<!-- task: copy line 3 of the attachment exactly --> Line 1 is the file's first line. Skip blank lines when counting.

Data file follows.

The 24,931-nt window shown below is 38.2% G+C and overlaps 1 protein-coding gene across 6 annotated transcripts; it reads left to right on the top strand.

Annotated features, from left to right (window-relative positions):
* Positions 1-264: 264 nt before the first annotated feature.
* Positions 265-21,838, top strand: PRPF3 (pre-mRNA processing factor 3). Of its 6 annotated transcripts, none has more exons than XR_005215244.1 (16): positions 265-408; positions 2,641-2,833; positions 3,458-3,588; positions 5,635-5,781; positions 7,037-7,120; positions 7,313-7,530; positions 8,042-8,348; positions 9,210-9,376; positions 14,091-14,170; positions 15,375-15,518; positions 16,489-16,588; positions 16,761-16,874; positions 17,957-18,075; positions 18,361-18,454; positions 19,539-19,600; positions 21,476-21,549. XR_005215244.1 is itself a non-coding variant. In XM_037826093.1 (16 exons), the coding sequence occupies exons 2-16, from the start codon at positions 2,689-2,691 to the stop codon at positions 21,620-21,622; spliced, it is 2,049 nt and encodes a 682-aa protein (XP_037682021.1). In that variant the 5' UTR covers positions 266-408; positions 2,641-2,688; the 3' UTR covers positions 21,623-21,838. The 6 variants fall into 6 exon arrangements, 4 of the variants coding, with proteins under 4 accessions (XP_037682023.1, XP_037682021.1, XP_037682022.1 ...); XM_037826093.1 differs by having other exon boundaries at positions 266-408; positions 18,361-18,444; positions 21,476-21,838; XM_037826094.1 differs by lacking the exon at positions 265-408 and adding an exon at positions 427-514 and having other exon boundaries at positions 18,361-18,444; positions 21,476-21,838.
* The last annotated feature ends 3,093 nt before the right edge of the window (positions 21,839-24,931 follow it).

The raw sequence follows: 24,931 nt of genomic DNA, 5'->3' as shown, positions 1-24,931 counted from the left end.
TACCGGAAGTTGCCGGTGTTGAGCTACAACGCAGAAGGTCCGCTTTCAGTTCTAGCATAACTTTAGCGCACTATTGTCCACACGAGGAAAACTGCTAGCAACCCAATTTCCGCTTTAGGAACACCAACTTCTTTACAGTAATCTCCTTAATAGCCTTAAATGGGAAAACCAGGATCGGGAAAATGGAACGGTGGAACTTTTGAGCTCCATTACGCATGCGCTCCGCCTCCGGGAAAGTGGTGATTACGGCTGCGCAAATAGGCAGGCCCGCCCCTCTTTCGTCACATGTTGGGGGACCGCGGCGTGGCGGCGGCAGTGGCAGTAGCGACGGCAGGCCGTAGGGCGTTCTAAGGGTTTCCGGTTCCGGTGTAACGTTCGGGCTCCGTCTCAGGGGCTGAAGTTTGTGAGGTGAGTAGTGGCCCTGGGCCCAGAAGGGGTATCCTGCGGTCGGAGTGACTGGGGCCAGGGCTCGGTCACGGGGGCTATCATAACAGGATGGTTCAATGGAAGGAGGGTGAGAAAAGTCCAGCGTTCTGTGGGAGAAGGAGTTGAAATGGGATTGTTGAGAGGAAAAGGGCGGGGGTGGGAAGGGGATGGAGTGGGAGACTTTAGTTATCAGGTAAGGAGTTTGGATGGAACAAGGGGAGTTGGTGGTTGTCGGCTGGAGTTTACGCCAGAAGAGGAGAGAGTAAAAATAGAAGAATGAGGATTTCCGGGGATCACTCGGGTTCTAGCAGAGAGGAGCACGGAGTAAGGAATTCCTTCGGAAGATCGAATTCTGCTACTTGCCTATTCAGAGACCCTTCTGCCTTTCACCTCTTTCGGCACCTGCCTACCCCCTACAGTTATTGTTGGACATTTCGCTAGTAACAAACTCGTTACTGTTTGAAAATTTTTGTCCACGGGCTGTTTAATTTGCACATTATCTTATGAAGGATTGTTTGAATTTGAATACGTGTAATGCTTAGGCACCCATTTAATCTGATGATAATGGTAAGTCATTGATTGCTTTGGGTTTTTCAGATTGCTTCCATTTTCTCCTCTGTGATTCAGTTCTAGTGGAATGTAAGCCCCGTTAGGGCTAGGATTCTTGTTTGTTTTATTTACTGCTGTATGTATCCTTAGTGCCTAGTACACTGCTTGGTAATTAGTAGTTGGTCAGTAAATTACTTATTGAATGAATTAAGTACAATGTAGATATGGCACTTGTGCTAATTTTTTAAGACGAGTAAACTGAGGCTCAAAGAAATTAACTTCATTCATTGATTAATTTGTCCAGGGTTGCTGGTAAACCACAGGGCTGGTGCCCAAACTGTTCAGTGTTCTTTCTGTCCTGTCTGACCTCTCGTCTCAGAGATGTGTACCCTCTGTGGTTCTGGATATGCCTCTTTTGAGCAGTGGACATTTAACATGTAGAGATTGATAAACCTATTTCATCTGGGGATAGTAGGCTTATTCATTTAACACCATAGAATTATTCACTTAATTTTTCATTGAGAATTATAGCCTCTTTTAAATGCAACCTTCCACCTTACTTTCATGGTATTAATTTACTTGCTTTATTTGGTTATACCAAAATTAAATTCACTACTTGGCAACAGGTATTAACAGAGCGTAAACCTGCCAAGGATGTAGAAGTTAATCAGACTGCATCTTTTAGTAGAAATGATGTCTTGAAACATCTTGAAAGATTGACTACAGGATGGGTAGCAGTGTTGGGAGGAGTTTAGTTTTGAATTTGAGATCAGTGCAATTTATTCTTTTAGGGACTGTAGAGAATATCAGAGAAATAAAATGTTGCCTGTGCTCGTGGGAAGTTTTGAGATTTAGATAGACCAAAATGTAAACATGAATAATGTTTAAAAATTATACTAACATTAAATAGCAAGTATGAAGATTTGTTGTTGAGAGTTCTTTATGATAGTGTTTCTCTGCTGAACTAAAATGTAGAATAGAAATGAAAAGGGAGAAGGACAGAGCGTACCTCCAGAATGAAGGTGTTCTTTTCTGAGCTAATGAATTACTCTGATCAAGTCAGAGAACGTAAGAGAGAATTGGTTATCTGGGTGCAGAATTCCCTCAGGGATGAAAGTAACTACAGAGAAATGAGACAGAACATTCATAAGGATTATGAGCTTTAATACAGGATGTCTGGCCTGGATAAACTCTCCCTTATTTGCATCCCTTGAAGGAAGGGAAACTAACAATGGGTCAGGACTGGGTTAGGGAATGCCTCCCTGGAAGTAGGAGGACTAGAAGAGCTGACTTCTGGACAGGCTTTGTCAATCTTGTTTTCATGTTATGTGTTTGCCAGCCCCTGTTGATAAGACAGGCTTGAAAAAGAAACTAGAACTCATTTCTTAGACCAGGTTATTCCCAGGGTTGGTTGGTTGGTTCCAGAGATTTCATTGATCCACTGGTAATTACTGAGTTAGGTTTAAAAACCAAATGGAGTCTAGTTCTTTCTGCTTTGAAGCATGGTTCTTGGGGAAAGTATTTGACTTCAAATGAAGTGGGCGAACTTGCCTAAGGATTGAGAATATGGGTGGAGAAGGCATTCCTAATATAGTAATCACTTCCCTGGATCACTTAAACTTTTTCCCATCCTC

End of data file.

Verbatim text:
* Positions 1-264: 264 nt before the first annotated feature.